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Meditation Posture

A common question asked by people when they start practising meditation is what posture should they adopt.

As with many aspects of meditation and mindfulness practice there is not necessarily a 'right' or 'wrong' answer to this, since meditation is about cultivating accepting and self-observing attitudes or approaches to yourself, your situations and life and in theory you can do this in whatever position you are in. Nonetheless meditation guidebooks will often make suggestions or give guidelines as to positions that you may find conducive to meditating. Here are some principles that are sometimes suggested:

1. Choose a position that is reasonably comfortable for you.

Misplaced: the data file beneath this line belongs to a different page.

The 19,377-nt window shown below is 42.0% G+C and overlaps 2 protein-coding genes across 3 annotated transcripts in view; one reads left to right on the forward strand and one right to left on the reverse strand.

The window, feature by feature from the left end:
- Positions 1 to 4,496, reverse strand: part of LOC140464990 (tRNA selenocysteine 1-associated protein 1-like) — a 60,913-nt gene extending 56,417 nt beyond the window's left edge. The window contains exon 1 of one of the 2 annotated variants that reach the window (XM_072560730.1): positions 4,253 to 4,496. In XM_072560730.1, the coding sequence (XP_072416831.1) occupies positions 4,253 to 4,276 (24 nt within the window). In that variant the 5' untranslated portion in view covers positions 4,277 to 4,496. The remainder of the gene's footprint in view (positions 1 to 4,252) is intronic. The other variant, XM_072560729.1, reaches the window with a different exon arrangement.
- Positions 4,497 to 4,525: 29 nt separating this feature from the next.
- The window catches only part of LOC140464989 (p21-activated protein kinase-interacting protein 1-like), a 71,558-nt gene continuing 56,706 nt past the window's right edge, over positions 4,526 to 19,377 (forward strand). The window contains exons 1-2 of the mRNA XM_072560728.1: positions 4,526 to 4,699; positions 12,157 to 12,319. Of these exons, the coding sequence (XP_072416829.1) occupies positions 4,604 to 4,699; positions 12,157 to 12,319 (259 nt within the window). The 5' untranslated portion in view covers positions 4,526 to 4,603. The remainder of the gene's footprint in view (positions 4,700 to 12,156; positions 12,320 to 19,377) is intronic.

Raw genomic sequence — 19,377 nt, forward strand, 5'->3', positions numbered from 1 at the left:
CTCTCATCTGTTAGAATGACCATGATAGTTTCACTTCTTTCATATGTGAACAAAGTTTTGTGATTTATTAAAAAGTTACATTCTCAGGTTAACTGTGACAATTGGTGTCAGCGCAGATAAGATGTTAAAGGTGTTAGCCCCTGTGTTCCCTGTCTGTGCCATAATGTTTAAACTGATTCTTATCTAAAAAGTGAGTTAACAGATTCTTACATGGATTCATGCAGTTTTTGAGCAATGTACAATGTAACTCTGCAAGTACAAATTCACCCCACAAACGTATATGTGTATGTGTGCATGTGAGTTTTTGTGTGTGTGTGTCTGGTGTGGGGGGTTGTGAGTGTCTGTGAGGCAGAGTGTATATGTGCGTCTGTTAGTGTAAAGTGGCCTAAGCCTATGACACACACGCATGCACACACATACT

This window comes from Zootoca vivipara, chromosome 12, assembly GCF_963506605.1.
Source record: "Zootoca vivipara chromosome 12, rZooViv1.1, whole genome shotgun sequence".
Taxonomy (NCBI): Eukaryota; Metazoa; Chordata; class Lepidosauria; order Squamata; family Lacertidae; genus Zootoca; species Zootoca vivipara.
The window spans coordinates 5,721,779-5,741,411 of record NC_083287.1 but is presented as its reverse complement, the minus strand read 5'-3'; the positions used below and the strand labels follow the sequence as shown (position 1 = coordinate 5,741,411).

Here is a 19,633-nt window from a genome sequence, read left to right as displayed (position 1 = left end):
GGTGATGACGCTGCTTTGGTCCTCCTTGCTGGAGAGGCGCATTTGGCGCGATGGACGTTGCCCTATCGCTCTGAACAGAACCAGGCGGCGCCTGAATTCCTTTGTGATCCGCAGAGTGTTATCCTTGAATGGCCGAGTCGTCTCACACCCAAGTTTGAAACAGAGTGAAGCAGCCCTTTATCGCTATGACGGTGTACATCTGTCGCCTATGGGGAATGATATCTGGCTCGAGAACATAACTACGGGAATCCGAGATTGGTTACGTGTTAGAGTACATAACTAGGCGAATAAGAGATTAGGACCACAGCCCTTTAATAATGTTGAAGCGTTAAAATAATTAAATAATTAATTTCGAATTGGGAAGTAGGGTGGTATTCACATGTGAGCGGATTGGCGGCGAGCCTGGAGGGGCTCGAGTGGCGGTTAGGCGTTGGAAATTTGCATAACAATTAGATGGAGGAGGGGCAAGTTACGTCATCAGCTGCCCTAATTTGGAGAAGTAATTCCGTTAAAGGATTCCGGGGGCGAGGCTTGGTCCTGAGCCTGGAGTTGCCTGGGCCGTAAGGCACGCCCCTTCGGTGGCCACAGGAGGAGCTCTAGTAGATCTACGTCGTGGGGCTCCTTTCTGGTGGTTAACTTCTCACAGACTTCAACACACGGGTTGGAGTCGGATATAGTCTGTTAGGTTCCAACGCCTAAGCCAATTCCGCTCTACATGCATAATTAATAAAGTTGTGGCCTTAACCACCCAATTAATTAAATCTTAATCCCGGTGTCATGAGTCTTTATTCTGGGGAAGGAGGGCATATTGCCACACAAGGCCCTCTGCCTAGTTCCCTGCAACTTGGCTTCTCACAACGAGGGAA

2. If adopting a sitting position choose a position that keeps your back straight. Some options might be:

(a) Try a kneeling posture on the floor, kneeling on the floor on a carpet or mat. Lift your buttocks up as you kneel and place a cushion (or kneeling stool) under your backside to help support you and to leave your posture titled slightly forward.

OR

(b) Sit on a hard backed chair (not a sofa or soft armchair) with your feet placed flat on the floor and your back upright against the back of the chair. You can put a couple of magazines or a telephone directory or other large book under the back two legs of the chair (making sure that it is still stable) so that just as with the floor posture you tilt slightly forward.

OR

(c) Sit on a a carpet or mat on the floor as in (a) but instead of kneeling, sit with your backside on the carpet or floor and your legs crossed in a way that is comfortable for you.

3. You can rest your hands palm down on each of your legs or you can choose to cup your hands one on top of the other, palms facing up in a way that you sometimes see the buddha in statues or pictures.

Once you have found a position that works for you then try out a simple meditation such as observing your breath (for an example go to: Meditation Practice).

 

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